What it really means to lead more effectively through empowerment

Empowerment is a high-touch contact sport, but for “hands-on” leadership to be empowering, you need to be an inspiring coach. In part two of this two-part series, we delve into how leaders can genuinely empower employees and the positive impact this approach can deliver.

In our last blog post, “Busting a management myth: empowering employees doesn’t mean leaving them alone,” we discussed how leaders’ fundamental misunderstanding of “empowerment” often results in management styles that doesn’t deliver for managers, employees or the organization. What then does it mean to truly empower those you manage, and what actions can you take to drive results?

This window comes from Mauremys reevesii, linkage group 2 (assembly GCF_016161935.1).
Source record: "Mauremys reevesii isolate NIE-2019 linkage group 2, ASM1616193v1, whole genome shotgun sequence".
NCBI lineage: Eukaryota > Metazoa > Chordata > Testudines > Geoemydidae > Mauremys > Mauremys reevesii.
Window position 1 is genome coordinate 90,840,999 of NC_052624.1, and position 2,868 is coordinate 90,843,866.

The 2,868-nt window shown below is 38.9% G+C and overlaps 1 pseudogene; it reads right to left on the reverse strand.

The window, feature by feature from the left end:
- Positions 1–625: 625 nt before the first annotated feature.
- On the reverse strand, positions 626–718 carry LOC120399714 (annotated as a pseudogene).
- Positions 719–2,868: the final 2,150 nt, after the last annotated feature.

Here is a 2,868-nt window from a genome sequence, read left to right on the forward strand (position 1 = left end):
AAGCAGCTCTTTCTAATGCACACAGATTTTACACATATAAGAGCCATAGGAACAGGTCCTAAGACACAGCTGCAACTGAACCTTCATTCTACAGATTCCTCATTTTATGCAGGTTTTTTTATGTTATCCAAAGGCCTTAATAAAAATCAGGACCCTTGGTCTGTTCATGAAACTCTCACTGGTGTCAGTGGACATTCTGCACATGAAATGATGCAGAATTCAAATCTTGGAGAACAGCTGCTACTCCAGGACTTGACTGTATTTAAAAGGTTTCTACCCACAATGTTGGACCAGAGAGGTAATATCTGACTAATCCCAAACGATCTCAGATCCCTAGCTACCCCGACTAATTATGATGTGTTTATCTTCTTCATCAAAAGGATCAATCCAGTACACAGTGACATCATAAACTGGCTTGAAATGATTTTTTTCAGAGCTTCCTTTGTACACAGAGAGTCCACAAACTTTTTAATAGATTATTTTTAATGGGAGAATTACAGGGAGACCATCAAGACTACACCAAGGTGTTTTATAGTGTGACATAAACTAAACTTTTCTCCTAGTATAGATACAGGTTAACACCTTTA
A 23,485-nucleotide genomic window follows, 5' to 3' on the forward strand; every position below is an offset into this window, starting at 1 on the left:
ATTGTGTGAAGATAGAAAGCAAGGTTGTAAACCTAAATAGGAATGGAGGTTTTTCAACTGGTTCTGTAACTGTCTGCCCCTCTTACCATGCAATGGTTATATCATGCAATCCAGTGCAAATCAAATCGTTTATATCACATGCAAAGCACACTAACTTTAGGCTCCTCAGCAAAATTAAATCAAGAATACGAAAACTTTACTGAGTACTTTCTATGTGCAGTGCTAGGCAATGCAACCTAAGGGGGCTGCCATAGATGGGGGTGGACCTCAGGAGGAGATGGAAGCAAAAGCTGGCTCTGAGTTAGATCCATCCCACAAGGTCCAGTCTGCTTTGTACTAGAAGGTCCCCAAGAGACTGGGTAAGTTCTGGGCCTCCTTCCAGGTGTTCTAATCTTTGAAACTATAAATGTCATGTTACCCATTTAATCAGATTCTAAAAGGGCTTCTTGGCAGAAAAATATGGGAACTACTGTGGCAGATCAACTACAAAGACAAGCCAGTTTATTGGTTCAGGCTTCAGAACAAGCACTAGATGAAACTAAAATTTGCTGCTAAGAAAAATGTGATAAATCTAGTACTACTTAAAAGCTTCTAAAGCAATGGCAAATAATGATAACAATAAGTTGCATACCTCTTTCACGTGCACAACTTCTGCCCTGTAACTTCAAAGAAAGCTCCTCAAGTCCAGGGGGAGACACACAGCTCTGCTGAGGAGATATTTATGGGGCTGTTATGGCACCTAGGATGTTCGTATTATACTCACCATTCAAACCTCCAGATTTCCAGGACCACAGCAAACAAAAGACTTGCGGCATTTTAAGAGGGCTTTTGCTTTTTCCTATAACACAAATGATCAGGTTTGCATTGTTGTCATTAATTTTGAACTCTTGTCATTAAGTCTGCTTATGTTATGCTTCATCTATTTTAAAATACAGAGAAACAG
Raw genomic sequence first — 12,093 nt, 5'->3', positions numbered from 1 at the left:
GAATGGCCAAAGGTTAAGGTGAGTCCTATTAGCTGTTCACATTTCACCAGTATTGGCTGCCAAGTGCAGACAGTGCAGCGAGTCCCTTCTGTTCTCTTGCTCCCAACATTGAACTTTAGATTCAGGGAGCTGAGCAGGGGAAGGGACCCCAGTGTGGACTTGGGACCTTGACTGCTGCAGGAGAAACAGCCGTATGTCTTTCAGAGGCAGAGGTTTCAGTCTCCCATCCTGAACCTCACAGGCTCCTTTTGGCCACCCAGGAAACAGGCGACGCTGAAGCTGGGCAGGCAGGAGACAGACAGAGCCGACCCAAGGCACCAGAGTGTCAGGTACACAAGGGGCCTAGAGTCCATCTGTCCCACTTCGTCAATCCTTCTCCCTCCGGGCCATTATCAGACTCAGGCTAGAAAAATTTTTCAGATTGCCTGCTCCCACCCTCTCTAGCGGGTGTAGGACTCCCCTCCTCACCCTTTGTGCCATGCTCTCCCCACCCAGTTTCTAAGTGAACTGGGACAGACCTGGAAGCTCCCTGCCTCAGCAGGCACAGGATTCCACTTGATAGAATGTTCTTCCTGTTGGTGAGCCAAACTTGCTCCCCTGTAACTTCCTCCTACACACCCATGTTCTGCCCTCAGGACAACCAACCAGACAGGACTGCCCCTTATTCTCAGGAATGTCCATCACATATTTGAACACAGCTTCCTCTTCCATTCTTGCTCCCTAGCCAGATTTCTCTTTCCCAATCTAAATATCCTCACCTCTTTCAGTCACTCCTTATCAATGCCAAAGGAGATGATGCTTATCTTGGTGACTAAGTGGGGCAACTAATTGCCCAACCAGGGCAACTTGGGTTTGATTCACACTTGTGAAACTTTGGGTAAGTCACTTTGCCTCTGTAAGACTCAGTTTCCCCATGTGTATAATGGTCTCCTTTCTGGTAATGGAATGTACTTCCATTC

Genuine empowerment requires leaders to be involved, to be of service, to coach and mentor, to guide, to inspire – it means frequent, highly involved interactions, just of a different nature than the autocratic and controlling style. Why is genuine empowerment so difficult to achieve in an organization? The table below shares three common reasons why and the unique challenges they pose both for managers and for those they manage.

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